The milepost in Strelna, St. Petersburg.Yekaterina Borisova / Wikipedia
In the middle of the 17th century, along the road from Moscow to the summer residence of Tsar Aleksei Mikhailovich in Kolomenskoye, wooden mileposts were erected to designate the distance to the final point. The first mileposts on the roads of St. Petersburg were also wooden.
On Sept. 22, 1794 the commission for stone construction of St. Petersburg and Moscow decided to improve the main entrance ways to the capital, and replace wooden mileposts with stone ones. These were road markers in the form of obelisks made of granite or marble.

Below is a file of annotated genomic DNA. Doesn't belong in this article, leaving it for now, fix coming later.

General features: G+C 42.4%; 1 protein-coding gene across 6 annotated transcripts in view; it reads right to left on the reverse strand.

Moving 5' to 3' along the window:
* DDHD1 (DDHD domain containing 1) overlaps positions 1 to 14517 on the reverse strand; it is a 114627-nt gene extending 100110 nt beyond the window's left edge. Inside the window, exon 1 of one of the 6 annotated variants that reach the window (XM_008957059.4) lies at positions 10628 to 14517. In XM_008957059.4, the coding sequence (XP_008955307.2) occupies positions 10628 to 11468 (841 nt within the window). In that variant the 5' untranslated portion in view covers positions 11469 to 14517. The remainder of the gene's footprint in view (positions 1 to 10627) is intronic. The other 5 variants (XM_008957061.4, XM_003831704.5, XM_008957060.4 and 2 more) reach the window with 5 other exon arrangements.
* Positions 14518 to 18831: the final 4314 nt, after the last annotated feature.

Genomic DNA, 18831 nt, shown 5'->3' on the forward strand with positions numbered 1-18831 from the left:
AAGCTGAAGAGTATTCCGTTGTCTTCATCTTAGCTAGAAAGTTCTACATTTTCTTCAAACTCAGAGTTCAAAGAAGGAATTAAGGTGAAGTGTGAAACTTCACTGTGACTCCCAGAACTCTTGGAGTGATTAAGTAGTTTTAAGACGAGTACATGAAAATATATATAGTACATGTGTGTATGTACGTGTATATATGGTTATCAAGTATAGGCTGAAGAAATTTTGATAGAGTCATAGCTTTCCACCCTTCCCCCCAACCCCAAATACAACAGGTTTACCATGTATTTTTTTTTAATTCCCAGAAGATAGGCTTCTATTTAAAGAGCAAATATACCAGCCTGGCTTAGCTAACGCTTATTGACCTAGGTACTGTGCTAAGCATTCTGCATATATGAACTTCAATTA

One Russian mile (verst) was 1.0668 kilometers, and the first such verst pole appeared in St. Petersburg in 1774 on the bank of the Fontanka River near the Triumphal Gates. The first road on which stone poles were installed divided the path from Moscow to Kolomna. In the same year, they appeared along the road from St. Petersburg to Tsarskoe Selo.
The last stone milepost was installed on the border of the Catherine Park near the Orlovskie Gate. Verst poles were made in the workshops of St. Isaac's Cathedral. The first and the last poles got sundials. The preserved poles were restored in 1970-1990.
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